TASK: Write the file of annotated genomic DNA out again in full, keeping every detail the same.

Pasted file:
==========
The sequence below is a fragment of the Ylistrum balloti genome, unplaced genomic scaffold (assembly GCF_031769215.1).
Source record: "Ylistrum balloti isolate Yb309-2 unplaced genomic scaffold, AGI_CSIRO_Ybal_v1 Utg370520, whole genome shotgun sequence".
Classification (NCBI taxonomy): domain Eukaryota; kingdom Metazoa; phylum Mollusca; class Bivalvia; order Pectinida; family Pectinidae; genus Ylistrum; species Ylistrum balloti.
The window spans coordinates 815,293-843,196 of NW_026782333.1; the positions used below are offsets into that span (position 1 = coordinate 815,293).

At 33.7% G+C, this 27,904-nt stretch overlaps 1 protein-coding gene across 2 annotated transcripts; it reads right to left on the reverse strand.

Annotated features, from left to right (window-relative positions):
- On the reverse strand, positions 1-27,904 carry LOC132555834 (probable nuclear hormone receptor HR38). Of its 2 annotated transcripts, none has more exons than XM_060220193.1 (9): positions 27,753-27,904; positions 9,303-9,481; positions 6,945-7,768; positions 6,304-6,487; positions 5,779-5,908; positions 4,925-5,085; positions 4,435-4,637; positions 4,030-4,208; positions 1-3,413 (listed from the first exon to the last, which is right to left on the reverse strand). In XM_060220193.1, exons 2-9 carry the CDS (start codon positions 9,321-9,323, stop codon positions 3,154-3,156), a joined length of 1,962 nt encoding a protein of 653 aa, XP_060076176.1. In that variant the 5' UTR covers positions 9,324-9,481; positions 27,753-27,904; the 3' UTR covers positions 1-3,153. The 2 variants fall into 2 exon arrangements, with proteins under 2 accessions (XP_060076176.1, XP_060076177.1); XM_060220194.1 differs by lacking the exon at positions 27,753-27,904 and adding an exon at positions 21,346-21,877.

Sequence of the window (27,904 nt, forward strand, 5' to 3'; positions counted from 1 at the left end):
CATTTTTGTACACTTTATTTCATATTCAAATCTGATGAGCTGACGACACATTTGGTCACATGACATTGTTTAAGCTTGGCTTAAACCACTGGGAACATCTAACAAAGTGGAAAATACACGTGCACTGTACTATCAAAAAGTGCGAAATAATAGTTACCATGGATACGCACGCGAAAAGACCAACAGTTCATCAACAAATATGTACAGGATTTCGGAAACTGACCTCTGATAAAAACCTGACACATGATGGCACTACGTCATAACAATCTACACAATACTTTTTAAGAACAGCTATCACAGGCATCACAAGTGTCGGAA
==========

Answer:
The sequence below is a fragment of the Ylistrum balloti genome, unplaced genomic scaffold (assembly GCF_031769215.1).
Source record: "Ylistrum balloti isolate Yb309-2 unplaced genomic scaffold, AGI_CSIRO_Ybal_v1 Utg370520, whole genome shotgun sequence".
Classification (NCBI taxonomy): domain Eukaryota; kingdom Metazoa; phylum Mollusca; class Bivalvia; order Pectinida; family Pectinidae; genus Ylistrum; species Ylistrum balloti.
The window spans coordinates 815,293-843,196 of NW_026782333.1; the positions used below are offsets into that span (position 1 = coordinate 815,293).

At 33.7% G+C, this 27,904-nt stretch overlaps 1 protein-coding gene across 2 annotated transcripts; it reads right to left on the reverse strand.

Annotated features, from left to right (window-relative positions):
- On the reverse strand, positions 1-27,904 carry LOC132555834 (probable nuclear hormone receptor HR38). Of its 2 annotated transcripts, none has more exons than XM_060220193.1 (9): positions 27,753-27,904; positions 9,303-9,481; positions 6,945-7,768; positions 6,304-6,487; positions 5,779-5,908; positions 4,925-5,085; positions 4,435-4,637; positions 4,030-4,208; positions 1-3,413 (listed from the first exon to the last, which is right to left on the reverse strand). In XM_060220193.1, exons 2-9 carry the CDS (start codon positions 9,321-9,323, stop codon positions 3,154-3,156), a joined length of 1,962 nt encoding a protein of 653 aa, XP_060076176.1. In that variant the 5' UTR covers positions 9,324-9,481; positions 27,753-27,904; the 3' UTR covers positions 1-3,153. The 2 variants fall into 2 exon arrangements, with proteins under 2 accessions (XP_060076176.1, XP_060076177.1); XM_060220194.1 differs by lacking the exon at positions 27,753-27,904 and adding an exon at positions 21,346-21,877.

Sequence of the window (27,904 nt, forward strand, 5' to 3'; positions counted from 1 at the left end):
CATTTTTGTACACTTTATTTCATATTCAAATCTGATGAGCTGACGACACATTTGGTCACATGACATTGTTTAAGCTTGGCTTAAACCACTGGGAACATCTAACAAAGTGGAAAATACACGTGCACTGTACTATCAAAAAGTGCGAAATAATAGTTACCATGGATACGCACGCGAAAAGACCAACAGTTCATCAACAAATATGTACAGGATTTCGGAAACTGACCTCTGATAAAAACCTGACACATGATGGCACTACGTCATAACAATCTACACAATACTTTTTAAGAACAGCTATCACAGGCATCACAAGTGTCGGAA